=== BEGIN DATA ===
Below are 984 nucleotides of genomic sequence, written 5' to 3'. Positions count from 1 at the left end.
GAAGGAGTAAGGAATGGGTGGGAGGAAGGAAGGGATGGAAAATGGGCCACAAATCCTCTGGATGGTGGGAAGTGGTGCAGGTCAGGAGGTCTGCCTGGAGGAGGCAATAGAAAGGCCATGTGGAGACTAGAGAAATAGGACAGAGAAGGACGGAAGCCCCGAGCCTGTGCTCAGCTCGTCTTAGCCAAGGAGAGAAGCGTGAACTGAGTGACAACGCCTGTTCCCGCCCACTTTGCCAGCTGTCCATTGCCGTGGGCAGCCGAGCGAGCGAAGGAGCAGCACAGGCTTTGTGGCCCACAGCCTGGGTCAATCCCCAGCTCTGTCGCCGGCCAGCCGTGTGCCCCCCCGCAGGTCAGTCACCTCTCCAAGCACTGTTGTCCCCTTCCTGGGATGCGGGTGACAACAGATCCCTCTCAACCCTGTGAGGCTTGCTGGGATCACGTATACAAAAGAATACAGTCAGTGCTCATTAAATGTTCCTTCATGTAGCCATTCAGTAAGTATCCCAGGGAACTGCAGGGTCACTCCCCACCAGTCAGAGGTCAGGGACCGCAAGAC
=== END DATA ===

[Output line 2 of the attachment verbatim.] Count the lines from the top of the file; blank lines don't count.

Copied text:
GAAGGAGTAAGGAATGGGTGGGAGGAAGGAAGGGATGGAAAATGGGCCACAAATCCTCTGGATGGTGGGAAGTGGTGCAGGTCAGGAGGTCTGCCTGGAGGAGGCAATAGAAAGGCCATGTGGAGACTAGAGAAATAGGACAGAGAAGGACGGAAGCCCCGAGCCTGTGCTCAGCTCGTCTTAGCCAAGGAGAGAAGCGTGAACTGAGTGACAACGCCTGTTCCCGCCCACTTTGCCAGCTGTCCATTGCCGTGGGCAGCCGAGCGAGCGAAGGAGCAGCACAGGCTTTGTGGCCCACAGCCTGGGTCAATCCCCAGCTCTGTCGCCGGCCAGCCGTGTGCCCCCCCGCAGGTCAGTCACCTCTCCAAGCACTGTTGTCCCCTTCCTGGGATGCGGGTGACAACAGATCCCTCTCAACCCTGTGAGGCTTGCTGGGATCACGTATACAAAAGAATACAGTCAGTGCTCATTAAATGTTCCTTCATGTAGCCATTCAGTAAGTATCCCAGGGAACTGCAGGGTCACTCCCCACCAGTCAGAGGTCAGGGACCGCAAGAC